Liturgy of the Sunday
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Liturgy of the Sunday

Thirty-third Sunday of Ordinary Time
Feast of the Poor
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Liturgy of the Sunday
Sunday, November 19

Thirty-third Sunday of Ordinary Time
Feast of the Poor

First Reading

Proverbs 31,10-13.19-20.30-31

The truly capable woman -- who can find her? She is far beyond the price of pearls. Her husband's heart has confidence in her, from her he will derive no little profit. Advantage and not hurt she brings him all the days of her life. She selects wool and flax, she does her work with eager hands. She sets her hands to the distaff, her fingers grasp the spindle. She holds out her hands to the poor, she opens her arms to the needy. Charm is deceitful, and beauty empty; the woman who fears Yahweh is the one to praise. Give her a share in what her hands have worked for, and let her works tell her praises at the city gates.


Psalm 128


My enemies have not prevailed over me, O Lord.

'They have pressed me hard from my youth',
this is Israel's song.

'They have pressed me hard from my youth
but could never destroy men.

They ploughed my back like ploughmen,
drawing long furrows.

But the Lord who is just has destroyed
the yoke of the wicked.'

Let them be shamed and routed,
those who hate Zion!

Let them be like grass on the roof
that withers before it flowers.

With that no reaper fills his arms,
no binder makes his sheaves

and those passing by will not say :
'On you the Lord's blessing!'
'We bless you in the name of the Lord'.

Second Reading

1 Thessalonians 5,1-6

About times and dates, brothers, there is no need to write to you for you are well aware in any case that the Day of the Lord is going to come like a thief in the night. It is when people are saying, 'How quiet and peaceful it is' that sudden destruction falls on them, as suddenly as labour pains come on a pregnant woman; and there is no escape. But you, brothers, do not live in the dark, that the Day should take you unawares like a thief. No, you are all children of light and children of the day: we do not belong to the night or to darkness, so we should not go on sleeping, as everyone else does, but stay wide awake and sober.

Reading of the Gospel

Alleluia, alleluia, alleluia

Yesterday I was buried with Christ,
today I rise with you who are risen.
With you I was crucified;
remember me, Lord, in your kingdom.

Alleluia, alleluia, alleluia

Matthew 25,14-30

'It is like a man about to go abroad who summoned his servants and entrusted his property to them. To one he gave five talents, to another two, to a third one, each in proportion to his ability. Then he set out on his journey. The man who had received the five talents promptly went and traded with them and made five more. The man who had received two made two more in the same way. But the man who had received one went off and dug a hole in the ground and hid his master's money. Now a long time afterwards, the master of those servants came back and went through his accounts with them. The man who had received the five talents came forward bringing five more. "Sir," he said, "you entrusted me with five talents; here are five more that I have made." His master said to him, "Well done, good and trustworthy servant; you have shown you are trustworthy in small things; I will trust you with greater; come and join in your master's happiness." Next the man with the two talents came forward. "Sir," he said, "you entrusted me with two talents; here are two more that I have made." His master said to him, "Well done, good and trustworthy servant; you have shown you are trustworthy in small things; I will trust you with greater; come and join in your master's happiness." Last came forward the man who had the single talent. "Sir," said he, "I had heard you were a hard man, reaping where you had not sown and gathering where you had not scattered; so I was afraid, and I went off and hid your talent in the ground. Here it is; it was yours, you have it back." But his master answered him, "You wicked and lazy servant! So you knew that I reap where I have not sown and gather where I have not scattered? Well then, you should have deposited my money with the bankers, and on my return I would have got my money back with interest. So now, take the talent from him and give it to the man who has the ten talents. For to everyone who has will be given more, and he will have more than enough; but anyone who has not, will be deprived even of what he has. As for this good-for-nothing servant, throw him into the darkness outside, where there will be weeping and grinding of teeth."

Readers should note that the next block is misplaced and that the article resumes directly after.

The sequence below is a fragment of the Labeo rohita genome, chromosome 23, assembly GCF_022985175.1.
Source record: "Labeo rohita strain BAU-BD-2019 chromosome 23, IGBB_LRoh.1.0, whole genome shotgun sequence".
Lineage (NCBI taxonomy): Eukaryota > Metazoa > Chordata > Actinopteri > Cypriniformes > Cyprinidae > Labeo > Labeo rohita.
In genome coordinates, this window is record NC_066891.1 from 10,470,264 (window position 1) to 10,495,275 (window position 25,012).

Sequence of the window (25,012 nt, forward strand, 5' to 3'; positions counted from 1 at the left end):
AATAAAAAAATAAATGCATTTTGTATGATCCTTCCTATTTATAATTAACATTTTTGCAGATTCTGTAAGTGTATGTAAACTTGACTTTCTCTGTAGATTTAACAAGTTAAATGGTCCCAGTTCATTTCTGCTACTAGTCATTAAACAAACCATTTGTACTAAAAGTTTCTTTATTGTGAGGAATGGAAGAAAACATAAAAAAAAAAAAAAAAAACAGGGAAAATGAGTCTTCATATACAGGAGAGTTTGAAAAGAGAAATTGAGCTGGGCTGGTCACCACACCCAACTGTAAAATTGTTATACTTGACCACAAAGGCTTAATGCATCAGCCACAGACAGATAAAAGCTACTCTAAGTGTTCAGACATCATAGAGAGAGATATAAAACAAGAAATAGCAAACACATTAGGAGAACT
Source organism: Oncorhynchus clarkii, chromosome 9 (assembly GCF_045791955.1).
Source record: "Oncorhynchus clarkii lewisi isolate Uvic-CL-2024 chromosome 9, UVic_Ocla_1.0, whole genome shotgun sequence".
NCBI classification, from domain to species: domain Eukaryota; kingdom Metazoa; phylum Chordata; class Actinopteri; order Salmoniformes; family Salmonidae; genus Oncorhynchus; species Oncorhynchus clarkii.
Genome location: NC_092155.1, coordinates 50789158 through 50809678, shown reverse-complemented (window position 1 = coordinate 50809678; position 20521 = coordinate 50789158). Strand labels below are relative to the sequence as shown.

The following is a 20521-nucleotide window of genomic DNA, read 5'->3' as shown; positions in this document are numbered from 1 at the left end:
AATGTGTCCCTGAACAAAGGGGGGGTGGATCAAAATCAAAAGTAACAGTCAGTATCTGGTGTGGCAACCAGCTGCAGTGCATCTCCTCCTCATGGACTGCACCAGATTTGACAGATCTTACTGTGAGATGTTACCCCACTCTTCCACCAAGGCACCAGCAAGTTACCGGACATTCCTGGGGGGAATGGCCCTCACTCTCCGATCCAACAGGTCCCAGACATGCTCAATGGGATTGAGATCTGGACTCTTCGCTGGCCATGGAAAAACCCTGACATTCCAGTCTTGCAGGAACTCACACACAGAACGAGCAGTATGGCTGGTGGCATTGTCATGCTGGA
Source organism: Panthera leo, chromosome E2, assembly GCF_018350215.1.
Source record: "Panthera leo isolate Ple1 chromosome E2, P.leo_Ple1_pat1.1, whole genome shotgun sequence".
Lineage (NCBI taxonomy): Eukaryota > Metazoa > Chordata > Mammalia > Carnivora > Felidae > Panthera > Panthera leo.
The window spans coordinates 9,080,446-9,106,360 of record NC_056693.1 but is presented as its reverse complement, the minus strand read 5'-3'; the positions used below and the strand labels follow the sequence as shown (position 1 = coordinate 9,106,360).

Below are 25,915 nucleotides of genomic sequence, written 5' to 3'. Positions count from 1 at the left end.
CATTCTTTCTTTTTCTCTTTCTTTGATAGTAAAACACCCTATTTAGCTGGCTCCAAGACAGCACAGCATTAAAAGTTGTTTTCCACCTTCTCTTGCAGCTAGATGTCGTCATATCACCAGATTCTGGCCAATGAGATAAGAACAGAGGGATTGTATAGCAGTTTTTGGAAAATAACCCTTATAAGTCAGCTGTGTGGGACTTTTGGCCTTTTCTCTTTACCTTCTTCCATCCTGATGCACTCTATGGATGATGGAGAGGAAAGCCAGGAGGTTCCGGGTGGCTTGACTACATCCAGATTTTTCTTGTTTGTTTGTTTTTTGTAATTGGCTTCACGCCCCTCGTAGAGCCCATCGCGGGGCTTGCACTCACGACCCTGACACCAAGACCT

Alleluia, alleluia, alleluia

Yesterday I was buried with Christ,
today I rise with you who are risen.
With you I was crucified;
remember me, Lord, in your kingdom.

Alleluia, alleluia, alleluia